Starting A Mental Health Conversation At Work

It forces one in five of us to call in sick each year and strips the Australian economy of nearly $30 billion per annum, yet for whatever reason we still can’t seem to talk about mental ill health at work.

While complex and varied in nature, mental wellness is not a topic which should be shied away from. In fact, the simplest way to reduce the stigma which surrounds psychological illness both at home and in the workplace, is to establish an open line of communication on the subject.

While there is no right way to address another person’s psychological state, there are guidelines which can be followed to help ensure such conversations have a positive impact on those involved. What follows are six simple ways to help start a mental health conversation at work:

  1. Sparking Interest: Give your employees a reason to discuss their psychological wellbeing by launching a mental health campaign and include such things as; Invite an inspiring guest speaker to recount how they overcame their issues with mental illness, highlight your company’s commitment to mental health through informative emails and workshops, have department heads discuss the availability of existing resources with their teams and consider installing a feedback box so staff can make management aware of any issues or desires they may have.

  2. Prepare Management: To successfully introduce mental ill health to the fore, leaders within your organisation will need to be trained and prepared in the handling of these conversations and given the skills and language required. In your training programme approachability and relatability should be stressed, so that employees can share their inner struggles and be met with empathy. Assure your leaders that being relatable and empathetic will not strip them of their authority. Rather, it will enable them to foster better relationships with their team.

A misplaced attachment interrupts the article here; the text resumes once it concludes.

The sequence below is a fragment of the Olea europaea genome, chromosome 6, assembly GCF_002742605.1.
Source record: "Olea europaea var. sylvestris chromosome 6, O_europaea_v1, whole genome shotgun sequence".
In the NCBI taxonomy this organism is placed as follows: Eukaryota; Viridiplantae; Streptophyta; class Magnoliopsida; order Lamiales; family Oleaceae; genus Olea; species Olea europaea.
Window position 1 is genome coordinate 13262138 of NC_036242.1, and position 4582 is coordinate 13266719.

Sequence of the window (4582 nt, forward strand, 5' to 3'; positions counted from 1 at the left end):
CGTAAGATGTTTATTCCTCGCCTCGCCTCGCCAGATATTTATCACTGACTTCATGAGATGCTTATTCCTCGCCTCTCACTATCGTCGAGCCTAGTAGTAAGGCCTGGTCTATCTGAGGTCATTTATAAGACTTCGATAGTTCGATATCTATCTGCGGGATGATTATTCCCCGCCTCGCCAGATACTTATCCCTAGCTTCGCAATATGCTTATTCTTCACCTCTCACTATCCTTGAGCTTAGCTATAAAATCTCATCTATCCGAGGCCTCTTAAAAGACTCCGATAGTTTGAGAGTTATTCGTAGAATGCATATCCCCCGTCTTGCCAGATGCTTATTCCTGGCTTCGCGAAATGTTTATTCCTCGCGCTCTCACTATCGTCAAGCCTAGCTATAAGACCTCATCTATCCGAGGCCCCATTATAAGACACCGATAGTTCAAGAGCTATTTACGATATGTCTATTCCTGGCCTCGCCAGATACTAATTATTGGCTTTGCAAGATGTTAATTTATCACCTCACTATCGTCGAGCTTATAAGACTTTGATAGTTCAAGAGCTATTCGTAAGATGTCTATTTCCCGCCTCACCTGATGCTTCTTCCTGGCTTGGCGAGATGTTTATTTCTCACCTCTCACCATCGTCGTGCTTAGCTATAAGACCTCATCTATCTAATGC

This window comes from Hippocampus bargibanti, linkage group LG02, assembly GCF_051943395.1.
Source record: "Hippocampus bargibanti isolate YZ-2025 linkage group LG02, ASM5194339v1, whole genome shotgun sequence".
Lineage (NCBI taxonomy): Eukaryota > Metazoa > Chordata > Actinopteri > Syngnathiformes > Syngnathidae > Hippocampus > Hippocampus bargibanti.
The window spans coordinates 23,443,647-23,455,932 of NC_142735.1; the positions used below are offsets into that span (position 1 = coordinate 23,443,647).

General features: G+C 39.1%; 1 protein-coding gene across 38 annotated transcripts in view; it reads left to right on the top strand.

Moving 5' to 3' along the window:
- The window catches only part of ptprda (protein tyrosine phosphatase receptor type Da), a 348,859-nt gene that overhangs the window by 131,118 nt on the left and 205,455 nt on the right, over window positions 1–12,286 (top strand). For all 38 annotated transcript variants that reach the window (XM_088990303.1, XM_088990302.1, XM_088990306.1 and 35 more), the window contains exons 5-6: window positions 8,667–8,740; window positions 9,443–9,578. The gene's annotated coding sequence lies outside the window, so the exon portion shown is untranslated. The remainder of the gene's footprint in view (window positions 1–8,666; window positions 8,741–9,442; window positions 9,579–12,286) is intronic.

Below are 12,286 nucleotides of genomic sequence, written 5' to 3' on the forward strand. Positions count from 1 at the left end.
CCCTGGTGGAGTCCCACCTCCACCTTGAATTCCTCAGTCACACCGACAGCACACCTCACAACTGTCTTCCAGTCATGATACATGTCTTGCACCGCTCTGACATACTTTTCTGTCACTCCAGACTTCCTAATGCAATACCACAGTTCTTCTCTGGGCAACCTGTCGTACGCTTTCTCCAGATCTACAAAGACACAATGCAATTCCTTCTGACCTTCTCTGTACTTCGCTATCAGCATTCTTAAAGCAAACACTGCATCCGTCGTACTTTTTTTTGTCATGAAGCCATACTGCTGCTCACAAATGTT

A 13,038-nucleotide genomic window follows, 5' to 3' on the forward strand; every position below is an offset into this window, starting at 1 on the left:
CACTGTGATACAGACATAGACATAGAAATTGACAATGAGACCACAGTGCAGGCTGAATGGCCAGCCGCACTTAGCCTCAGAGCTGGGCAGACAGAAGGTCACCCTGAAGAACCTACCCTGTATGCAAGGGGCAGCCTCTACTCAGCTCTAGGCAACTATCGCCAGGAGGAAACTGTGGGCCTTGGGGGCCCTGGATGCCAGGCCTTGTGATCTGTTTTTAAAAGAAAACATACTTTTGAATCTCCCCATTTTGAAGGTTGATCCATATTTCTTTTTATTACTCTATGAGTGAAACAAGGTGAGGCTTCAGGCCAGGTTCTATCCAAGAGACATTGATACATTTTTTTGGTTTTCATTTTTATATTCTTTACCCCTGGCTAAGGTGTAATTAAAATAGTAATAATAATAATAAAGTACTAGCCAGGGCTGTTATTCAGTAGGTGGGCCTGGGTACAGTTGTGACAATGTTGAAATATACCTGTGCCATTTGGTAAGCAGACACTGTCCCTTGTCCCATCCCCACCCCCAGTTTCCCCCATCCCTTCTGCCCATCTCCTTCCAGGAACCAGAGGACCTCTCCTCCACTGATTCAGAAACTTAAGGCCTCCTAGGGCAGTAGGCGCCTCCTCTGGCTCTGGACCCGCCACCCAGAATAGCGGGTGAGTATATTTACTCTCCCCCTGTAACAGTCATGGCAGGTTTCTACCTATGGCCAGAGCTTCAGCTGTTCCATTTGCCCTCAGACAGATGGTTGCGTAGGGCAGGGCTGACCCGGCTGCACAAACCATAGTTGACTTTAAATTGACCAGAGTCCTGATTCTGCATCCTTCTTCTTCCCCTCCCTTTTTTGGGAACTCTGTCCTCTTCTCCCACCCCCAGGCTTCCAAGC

3. Time to Talk: Given the constant demands of the modern workplace, it can be easy to dismiss an employee as they attempt to highlight a mental health concern. It is important to acknowledge the strength it takes to discuss a personal issue in a professional capacity. If a member of staff is sent away upon broaching a sensitive topic, they may not attempt to raise it again. Teach leaders to be mindful of when a staff member approaches and set aside some time to listen.

  4. Listen and Be Present: As empathetic as you may be to the struggles of others, it is vital to remember that a conversation works two ways. If someone is sharing their thoughts with you, be present (no distractions) and listen to what they have to say.

  5. Speak Up: The corporate world can be an isolating place for those with mental health issues. Bullying or discrimination in any form should not go unchallenged. Allowing damaging dialogues to dominate company culture can deter vulnerable individuals from seeking help. Those whose behaviours could impede the recovery of their colleagues should be addressed in an appropriate fashion.

  6. Follow Through: It’s all well and good to promise an employee help during an initial discussion of their mental state, but implementing a plan of action is what’s most important. Once the appropriate arrangements have been made, be sure to schedule regular check-ins with the employee of concern to revise and review their progress.